The sheer lucidity suggests that “loss of security” does clear up a certain amount of non-poetic debris. Throughout Amakin Khati’ah the tone remains as offhand and the references as private (indeed often as murky) as ever, but the poet’s vision of the world and his place in it seems to have brightened or expanded. Suddenly, his work feels more relevant to more people.
So much that in an exquisitely dreamlike poem about a young man immigrating when the horizon at home begins to look like a dead end, “The Big Escape”, poetry comes close to allegory. And without a whiff of the sociopolitical or the “ideologoical”, neither strays very far from the clearly grounded situation it depicts:
They had sentenced me to execution with two of my friends and it was by what they called euthanasia which had already killed a fourth friend of ours. We did not understand very well what they meant by these statements and so they left us free without guards or cells and sentenced us instead to a kind of death they called a mercy killing which is carried out by a middle aged lady who has a benign face and which is painless but is death anyway. I consulted with my mother and my friends a little while before the execution and I decided to escape. They all agreed I should go while my two friends remained to wait for the lady. As soon as I went out after they gave me all the money they had I met with the merciful lady face to face next to my home. Neither of us looked at the other. She avoided me and went off and I went past her and started to run looking over my shoulder in other countries.
6. When I went back to writing, I wanted to see myself as a poet in isolation from any possible influences. I stopped publishing totally.
For which read, equally, “I stopped having a seat at the cafe in downtown Cairo.” Divested of that position, the writer begins to see his work in the limitless space of what is human as opposed to what is intellectual (or Egyptian), confronting the fact that poetry can only exist in a marginal place far more directly. He might even begin to question the safety that comes of belonging, however tangentially.
In Yamani’s case, I think, that journey has been overwhelmingly positive – partly because the resulting changes meddle with neither content nor style. There is a heightened sense of geography and multiplicity (in the cultural as well as the physical sense); the poet’s inherent, often laugh-out-loud sense of irony responds to a broader range of stimuli; far from the fluid vitality of Shawari’, his modus operandi reflects meticulous reworking of the short piece: a process through which the rawness of the writing nonetheless emerges intact. But here as in older work, subject matter is by and large distorted beyond recognition, language remains informal and corporeal, some sense of hartalah persists.
What is brand new is the vision: the ability to transform one act into another in the impossibly beautiful two-line poem “Tobacco Seller”, for example: “Her hand is on the box, my foot outside the house. Suddenly it grows dark, while she continues rubbing the tobacco on her shiny thigh./She stops a little to move half the tobacco to her other thigh, while I enter the tunnel and start smoking.”
References so private and concealed they are a hair’s breadth away from being meaningless (El-Dainasouri, for example, figures only as “Osama”, without any indication of who he might be) take on the power of electromagnetic signals: an object, a person becomes one of several points around which a field of gravity extends, shaped as much as anything by the distance between Talbiyah and Madrid.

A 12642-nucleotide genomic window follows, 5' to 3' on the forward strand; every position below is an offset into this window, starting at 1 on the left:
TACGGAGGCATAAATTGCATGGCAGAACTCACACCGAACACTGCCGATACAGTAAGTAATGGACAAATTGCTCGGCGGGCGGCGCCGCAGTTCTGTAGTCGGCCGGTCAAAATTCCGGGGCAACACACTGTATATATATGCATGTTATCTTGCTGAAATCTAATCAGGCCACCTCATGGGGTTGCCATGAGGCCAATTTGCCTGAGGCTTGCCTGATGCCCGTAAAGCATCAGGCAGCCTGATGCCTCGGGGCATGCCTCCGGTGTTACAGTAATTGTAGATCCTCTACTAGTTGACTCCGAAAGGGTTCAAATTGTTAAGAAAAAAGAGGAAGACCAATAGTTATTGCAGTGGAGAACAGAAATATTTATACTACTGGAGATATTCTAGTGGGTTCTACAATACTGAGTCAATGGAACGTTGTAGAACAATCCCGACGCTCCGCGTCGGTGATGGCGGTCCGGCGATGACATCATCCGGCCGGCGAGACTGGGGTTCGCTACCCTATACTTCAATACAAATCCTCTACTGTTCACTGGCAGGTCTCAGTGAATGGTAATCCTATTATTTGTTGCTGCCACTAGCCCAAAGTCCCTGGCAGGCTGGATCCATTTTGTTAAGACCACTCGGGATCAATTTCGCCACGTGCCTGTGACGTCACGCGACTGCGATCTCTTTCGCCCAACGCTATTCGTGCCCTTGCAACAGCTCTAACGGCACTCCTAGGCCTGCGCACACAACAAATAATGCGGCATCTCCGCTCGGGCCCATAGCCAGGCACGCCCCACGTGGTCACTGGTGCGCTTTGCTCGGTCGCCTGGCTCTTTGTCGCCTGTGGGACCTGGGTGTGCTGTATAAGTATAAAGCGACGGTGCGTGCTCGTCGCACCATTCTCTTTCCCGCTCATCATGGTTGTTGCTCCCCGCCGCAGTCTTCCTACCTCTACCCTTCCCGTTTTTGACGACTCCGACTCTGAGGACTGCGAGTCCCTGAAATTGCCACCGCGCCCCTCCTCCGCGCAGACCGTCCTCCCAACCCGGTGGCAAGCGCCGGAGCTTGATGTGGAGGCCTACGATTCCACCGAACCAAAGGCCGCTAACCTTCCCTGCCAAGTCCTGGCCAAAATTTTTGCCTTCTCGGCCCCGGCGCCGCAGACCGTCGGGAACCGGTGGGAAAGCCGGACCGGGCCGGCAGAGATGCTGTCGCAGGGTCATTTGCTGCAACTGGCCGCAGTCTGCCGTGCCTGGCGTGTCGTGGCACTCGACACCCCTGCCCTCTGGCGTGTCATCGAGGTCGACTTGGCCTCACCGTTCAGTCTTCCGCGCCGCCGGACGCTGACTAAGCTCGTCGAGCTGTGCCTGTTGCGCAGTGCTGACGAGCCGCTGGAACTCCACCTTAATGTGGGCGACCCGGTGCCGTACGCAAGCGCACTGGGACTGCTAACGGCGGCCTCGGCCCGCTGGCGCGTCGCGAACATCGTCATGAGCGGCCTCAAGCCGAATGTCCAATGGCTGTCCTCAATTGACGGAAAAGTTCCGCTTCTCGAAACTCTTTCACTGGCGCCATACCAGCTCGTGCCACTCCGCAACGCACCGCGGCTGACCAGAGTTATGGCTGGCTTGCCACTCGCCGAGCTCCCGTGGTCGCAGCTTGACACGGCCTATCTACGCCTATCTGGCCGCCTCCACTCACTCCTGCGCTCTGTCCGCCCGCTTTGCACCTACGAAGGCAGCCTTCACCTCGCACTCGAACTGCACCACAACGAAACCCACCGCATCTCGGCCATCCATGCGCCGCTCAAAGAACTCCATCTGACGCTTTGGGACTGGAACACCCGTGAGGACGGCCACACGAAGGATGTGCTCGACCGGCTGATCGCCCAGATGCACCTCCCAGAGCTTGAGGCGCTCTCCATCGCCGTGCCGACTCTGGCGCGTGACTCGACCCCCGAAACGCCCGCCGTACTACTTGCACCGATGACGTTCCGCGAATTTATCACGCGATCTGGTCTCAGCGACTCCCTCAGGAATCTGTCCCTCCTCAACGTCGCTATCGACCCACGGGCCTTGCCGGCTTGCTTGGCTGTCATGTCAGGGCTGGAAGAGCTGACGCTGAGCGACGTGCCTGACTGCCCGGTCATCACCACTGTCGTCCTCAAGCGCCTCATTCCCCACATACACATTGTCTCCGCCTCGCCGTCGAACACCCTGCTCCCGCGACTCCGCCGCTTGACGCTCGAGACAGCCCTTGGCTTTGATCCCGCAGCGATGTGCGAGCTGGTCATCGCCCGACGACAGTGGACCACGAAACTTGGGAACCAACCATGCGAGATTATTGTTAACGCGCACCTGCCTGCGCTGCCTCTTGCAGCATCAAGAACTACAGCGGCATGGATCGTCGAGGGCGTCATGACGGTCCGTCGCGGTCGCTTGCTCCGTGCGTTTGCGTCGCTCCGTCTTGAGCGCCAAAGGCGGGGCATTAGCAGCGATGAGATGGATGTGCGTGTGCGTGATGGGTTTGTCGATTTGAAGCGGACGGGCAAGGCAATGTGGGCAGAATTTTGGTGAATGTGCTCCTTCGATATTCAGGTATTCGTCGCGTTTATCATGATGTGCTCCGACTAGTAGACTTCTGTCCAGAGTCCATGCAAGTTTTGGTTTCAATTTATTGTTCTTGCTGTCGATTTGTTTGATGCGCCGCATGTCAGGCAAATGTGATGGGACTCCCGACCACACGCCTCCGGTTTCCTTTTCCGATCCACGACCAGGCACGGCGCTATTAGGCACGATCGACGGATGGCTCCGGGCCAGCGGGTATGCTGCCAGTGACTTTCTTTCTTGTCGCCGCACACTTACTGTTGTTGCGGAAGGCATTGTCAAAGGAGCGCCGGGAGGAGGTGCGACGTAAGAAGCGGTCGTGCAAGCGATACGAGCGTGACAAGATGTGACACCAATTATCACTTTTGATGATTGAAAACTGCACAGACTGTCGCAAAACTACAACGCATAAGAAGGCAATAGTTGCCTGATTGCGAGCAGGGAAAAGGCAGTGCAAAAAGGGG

7. I wrote slowly, with a sort of private enjoyment, without any plan to publish a book and without any concern with whether or not I was writing. It seems I wanted to free myself from Writing itself.
At the most basic level displacement has given Yamani’s prosaicness a fresh subtlety. Transported to a context the writer cannot take for granted, as in “The Funeral”, insights that are personal and elusively formulated enough to come across as enigmatic suddenly look breezy, universal and accessible: “Chimo is not my friend. But he died… and here I am no longer a stranger in these lands.”
In “The Book”, about the illiterate mother of a published author, this sense of writing in isolation from Writing, the slowness of rediscovering an intimate process, turns a more or less obvious homesickness into something far more interesting (in folk belief, the number five affords protection against the evil eye):
How can she not
read what I write
How come she waits by the door
until someone passing
gives her a few words
those strange obscure words
Yet she listens and smiles
as if she was there with me
at five in the morning
as if her hand
relocated some of the words
moved them from the wrong places
moved them and went to sleep
But how can she not
read what her own hands inscribed only yesterday
How come she cannot open the balcony
in the morning
to receive the sun
with a copy of the book in her left hand
that she reads slowly
winking at the neighbours
pointing to her son the wordsmith
waving the book in their faces
while she mutters
strange and obscure words.
But it is not only a matter of context: displaced, the writer cannot take himself for granted; and not only because he can no longer designate himself a plume-wearing intellectual. In this sense the stage Yamani refers to as “loss of security” might be rephrased “loss of identity”. And indeed counterbalancing a new confidence, a kind of facility in Yamani’s poetic persona following his initial season in hell and the transformations it led to – a confidence just as evident in his real-life persona, as I recently found out – there is a sense of dislocation: